It was a new game, but not for long. On the first shift after Palmieri's goal, the Blue Jackets held the puck in the Devils' zone, with Alexander Wennberg -- wearing No. 41 at the time -- eventually gaining control in the left corner. He tried to pass it in front to Cody Goloubef as the defenseman cut back door, but John Moore intercepted the pass in front of Danis.
Unfortunately for the one-time CBJ draft pick, Moore could not control the puck, and as he reached for it, the onrushing Bjorkstrand beat him to it and quickly snapped a shot past the blocker of Danis to restore the Jackets' lead at 4-3 just 1:23 into the second.
Bjorkstrand immediately broke into a wide smile while being congratulated by his teammates, then looked up to watch the replay on the Nationwide Arena video board.
"Wenny was behind the net, he tried to pass it into I think Cody Goloubef, who was crashing the net," Bjorkstrand recalled. "It happened to bounce to me, and I obviously saw the puck and took a shot at the net and was lucky enough to beat the goalie. I remember the goal, I remember the feeling after scoring it. It was super exciting, and yeah, a moment that I'll remember forever."
Bjorkstrand wasn't done scoring, though. William Karlsson made it a 5-3 game just 12 seconds later, then Bjorkstrand got his second of the night with 13:22 to go. This time, he controlled the puck and skated it left to right across the top of the slot before unleashing a quick shot that surprised Danis and snuck by the goalie.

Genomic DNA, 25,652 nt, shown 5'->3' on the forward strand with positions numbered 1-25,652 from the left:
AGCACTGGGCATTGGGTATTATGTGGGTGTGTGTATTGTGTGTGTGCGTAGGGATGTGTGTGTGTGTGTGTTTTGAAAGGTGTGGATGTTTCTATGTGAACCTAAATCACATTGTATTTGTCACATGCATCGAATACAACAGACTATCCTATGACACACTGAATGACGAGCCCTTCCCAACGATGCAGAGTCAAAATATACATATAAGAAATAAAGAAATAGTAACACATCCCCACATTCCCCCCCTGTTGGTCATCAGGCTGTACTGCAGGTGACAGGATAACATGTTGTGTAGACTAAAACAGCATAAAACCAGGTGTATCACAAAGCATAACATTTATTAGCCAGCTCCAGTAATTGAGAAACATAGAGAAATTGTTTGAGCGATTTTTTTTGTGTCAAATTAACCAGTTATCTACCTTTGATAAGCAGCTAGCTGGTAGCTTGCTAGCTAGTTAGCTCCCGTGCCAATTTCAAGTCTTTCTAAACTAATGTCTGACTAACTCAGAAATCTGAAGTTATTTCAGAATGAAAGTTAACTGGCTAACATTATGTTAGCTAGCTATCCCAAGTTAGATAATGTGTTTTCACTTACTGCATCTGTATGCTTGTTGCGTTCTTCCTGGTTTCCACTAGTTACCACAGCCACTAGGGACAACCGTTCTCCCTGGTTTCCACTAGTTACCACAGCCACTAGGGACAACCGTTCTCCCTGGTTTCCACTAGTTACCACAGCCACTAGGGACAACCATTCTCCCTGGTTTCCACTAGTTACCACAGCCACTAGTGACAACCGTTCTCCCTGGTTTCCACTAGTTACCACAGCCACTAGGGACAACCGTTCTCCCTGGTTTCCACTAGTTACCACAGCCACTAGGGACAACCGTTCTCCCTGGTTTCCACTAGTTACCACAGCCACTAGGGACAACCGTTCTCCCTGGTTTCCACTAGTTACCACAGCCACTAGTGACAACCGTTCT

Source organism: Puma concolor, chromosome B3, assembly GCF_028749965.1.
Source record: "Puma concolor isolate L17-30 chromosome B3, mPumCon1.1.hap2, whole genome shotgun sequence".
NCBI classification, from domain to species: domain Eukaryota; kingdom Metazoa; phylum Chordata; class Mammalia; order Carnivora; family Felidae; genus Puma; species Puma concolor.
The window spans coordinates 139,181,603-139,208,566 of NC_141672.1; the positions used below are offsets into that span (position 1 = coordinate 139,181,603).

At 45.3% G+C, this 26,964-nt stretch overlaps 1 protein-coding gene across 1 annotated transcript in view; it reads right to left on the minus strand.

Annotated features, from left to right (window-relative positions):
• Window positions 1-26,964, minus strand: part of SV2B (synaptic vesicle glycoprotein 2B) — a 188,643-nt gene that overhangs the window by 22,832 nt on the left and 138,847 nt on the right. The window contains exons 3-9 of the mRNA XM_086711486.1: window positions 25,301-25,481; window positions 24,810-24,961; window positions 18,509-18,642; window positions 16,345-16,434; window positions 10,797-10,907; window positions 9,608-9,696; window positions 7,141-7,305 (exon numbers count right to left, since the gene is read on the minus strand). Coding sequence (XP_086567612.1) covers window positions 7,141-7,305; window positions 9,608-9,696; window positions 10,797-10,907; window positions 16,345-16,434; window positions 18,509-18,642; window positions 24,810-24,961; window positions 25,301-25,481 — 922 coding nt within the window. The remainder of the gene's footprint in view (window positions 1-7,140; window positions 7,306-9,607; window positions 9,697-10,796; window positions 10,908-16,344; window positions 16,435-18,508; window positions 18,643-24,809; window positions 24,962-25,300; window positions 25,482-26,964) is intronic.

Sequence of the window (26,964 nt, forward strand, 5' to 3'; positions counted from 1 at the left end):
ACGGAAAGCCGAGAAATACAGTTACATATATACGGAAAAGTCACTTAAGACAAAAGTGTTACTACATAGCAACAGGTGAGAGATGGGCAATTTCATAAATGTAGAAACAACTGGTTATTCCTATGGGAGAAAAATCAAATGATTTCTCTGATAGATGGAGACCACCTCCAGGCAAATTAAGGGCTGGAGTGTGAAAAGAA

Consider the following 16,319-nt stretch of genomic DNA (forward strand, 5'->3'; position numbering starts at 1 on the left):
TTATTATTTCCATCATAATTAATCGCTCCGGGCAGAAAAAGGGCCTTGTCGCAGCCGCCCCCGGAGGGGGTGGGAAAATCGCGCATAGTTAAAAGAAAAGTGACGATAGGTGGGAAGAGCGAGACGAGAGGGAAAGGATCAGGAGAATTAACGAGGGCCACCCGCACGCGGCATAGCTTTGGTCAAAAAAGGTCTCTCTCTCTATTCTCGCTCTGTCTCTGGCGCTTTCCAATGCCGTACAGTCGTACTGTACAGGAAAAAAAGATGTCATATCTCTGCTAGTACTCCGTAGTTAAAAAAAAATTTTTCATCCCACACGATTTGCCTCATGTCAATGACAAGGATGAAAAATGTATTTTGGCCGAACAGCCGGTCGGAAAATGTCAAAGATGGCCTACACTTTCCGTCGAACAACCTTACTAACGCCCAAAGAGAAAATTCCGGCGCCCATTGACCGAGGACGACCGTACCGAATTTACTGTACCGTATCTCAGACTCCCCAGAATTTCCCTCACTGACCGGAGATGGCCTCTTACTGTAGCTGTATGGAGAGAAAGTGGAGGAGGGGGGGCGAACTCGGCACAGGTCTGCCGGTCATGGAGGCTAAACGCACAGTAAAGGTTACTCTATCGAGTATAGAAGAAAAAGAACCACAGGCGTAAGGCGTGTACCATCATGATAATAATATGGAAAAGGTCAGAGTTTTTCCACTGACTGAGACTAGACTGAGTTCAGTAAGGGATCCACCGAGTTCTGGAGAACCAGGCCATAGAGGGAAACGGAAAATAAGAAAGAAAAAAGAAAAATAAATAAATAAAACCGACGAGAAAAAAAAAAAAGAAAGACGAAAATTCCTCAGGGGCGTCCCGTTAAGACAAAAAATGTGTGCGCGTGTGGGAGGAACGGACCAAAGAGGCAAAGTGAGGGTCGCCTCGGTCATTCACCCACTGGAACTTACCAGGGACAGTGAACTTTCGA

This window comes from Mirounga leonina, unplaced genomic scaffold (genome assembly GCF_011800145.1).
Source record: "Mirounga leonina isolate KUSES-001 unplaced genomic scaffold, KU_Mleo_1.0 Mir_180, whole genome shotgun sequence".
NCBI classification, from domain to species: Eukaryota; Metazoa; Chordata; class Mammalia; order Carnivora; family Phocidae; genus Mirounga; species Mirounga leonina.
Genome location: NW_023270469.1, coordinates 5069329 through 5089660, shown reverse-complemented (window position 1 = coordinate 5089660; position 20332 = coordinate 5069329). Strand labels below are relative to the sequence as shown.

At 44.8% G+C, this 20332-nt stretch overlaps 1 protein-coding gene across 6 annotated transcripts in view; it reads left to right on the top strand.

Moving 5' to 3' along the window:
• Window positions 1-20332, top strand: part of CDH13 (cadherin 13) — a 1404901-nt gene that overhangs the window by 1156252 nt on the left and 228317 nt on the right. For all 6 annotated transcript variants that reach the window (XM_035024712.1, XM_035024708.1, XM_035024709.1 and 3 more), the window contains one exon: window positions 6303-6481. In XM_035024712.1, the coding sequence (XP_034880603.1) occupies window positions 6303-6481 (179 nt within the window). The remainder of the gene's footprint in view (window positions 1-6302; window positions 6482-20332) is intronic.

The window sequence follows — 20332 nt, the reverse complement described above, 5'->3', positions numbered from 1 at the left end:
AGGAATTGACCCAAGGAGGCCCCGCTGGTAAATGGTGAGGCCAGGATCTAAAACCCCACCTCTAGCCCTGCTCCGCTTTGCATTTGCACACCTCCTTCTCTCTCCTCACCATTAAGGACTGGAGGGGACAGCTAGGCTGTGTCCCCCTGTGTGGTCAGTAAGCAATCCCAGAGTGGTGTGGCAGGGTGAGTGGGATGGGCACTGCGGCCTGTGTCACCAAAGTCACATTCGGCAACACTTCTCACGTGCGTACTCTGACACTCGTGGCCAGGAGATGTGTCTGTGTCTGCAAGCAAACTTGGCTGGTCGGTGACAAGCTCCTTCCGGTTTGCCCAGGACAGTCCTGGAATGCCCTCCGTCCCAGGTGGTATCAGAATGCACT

Those insurance markers made sure Bjorkstrand's tie-breaking goal early in the period stood up as the winner in just his second NHL game.
"It was a tie game," he remembered. "We came into the third, I think (the first goal) was early in the third period and we got to the goalie and helped the team win. When you're young, it's exciting. You're just happy to be there and get your chance. I t was real exciting to be there for your first games. We didn't have much to play for that year, so it was a little bit more relaxed in a sense, but it was fun."
Video: Bjorkstrand following tonight's win over the Devils
Bjorkstrand ended up playing for the Blue Jackets for the rest of the season, posting four goals and four assists in 12 games. When the CBJ season was done, he returned to Cleveland for the postseason and paired with such players as Anderson, Lukas Sedlak and a rookie defenseman fresh out of the University of Michigan named Zach Werenski to push the Monsters to the Calder Cup. Bjorkstrand led the entire league with 10 postseason goals, including the Cup clincher in overtime.
His goal-scoring touch has built and built at the NHL level, with Bjorkstrand first topping 20 goals a season ago with 23 tallies and adding 21 more this year so far in just 49 games, putting him on pace for 35 goals over an 82-game season.
He's become the counted upon scorer many thought he could be, not to mention more of a veteran on a team that seemingly just keeps getting younger. This year, the Blue Jackets had seven players score their first NHL goals, with Bjorkstrand having a front-row seat along the way.
"As a team, when you have young guys coming up or guys who are playing their first game and so on and get that first goal, it's exciting to see," he said. "It's a fun moment for anybody to score their first goal. You remember it now and then, and it's always fun to get that first goal and fun seeing guys get their first goal too."